Essential New Music: Roy Montgomery’s “Audiotherapy”

Forty-one years ago, Roy Montgomery and his colleagues in the Pin Group helped launch a specular run of independently made, heard-‘round-the-world music issued by New Zealand’s Flying Nun label. A little more than a year ago, Montgomery commenced observing the anniversary of this event with Island Of Lost Souls, a program of epic guitar instrumentals. Audiotherapy, the fourth and final album in that sequence, feels more like an ellipsis than a full stop. Its six tracks are not nearly so cohesive, pointing instead to both accomplishments past and ideas worth further exploring. 

“Audioramble,” which opens the LP, pits Montgomery’s baritone voice against two other singers in an exchange that goads him to previously unmet levels of vocal expressiveness. On “Occlusione,” the Italian-language spoken word of Maria Eleanora C Mollard draws back and forth over a trudging phalanx of guitars, sounding like a Popol Vuh soundtrack for some Herzog movie wrapped in a bow of Fellini dialogue. “Audiomemory Nightshift” looks back in another direction; its patiently lilting, perfectly reverberant phrases make a case for music to end for all time with the Velvet Underground’s Sterling Morrison sailing back across the Styx, guitar in hand, continually reinterpreting a single line.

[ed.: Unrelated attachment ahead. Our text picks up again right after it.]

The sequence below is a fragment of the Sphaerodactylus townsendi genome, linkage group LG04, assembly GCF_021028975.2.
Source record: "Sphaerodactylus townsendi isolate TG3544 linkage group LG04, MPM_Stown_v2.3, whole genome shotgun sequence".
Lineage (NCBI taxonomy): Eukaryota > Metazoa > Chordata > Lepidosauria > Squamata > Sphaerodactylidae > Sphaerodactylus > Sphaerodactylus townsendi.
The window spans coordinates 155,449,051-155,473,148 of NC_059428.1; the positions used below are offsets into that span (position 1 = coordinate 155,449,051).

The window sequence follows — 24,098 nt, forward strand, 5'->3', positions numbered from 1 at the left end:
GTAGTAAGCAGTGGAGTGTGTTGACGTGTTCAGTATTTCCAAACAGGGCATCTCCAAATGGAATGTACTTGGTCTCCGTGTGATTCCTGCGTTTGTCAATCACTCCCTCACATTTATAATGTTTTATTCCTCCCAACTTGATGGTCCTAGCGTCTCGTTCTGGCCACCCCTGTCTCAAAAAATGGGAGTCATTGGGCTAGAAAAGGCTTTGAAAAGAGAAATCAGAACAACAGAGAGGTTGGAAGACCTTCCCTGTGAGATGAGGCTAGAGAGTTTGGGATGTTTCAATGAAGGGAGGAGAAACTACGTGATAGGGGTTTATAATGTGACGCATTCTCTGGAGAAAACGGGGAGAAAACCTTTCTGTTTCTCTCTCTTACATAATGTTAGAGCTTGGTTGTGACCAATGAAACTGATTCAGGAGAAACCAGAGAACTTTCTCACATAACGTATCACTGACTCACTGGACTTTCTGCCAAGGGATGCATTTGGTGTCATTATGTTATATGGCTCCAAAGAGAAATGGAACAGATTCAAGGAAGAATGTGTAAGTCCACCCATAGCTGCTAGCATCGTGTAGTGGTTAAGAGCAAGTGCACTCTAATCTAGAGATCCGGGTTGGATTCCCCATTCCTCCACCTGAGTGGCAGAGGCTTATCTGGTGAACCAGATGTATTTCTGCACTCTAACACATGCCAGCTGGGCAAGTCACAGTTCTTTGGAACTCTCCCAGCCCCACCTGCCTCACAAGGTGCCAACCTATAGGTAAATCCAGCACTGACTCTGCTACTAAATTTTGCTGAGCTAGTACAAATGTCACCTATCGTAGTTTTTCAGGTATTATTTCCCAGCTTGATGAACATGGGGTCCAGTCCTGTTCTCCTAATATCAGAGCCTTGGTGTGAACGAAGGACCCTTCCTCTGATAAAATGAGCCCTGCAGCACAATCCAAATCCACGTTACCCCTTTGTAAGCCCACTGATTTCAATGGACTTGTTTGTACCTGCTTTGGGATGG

If you get Audiotherapy on vinyl, you might find yourself playing side one more than side two. Not because the flip is bad; it’s just not as good. Two tunes in a row feature Montgomery filling all the available space demarcated by some big, unfussy drum-machine beats with swarms of echoing, six-string flourishes. “Imperfect Intense” reunites him with Emma Johnston, one of the singers on the first track. This time, their exchanges are slightly out of synch, as if to illustrate the lyric’s portrayal of a long-lasting love affair founded on effort and acceptance.

Montgomery is prone to interspersing bursts of activity with long layoffs, but here’s hoping that he doesn’t make us wait too long. An entire record of songs like the ones that bookend Audiotherapy would be marvelous.

—Bill Meyer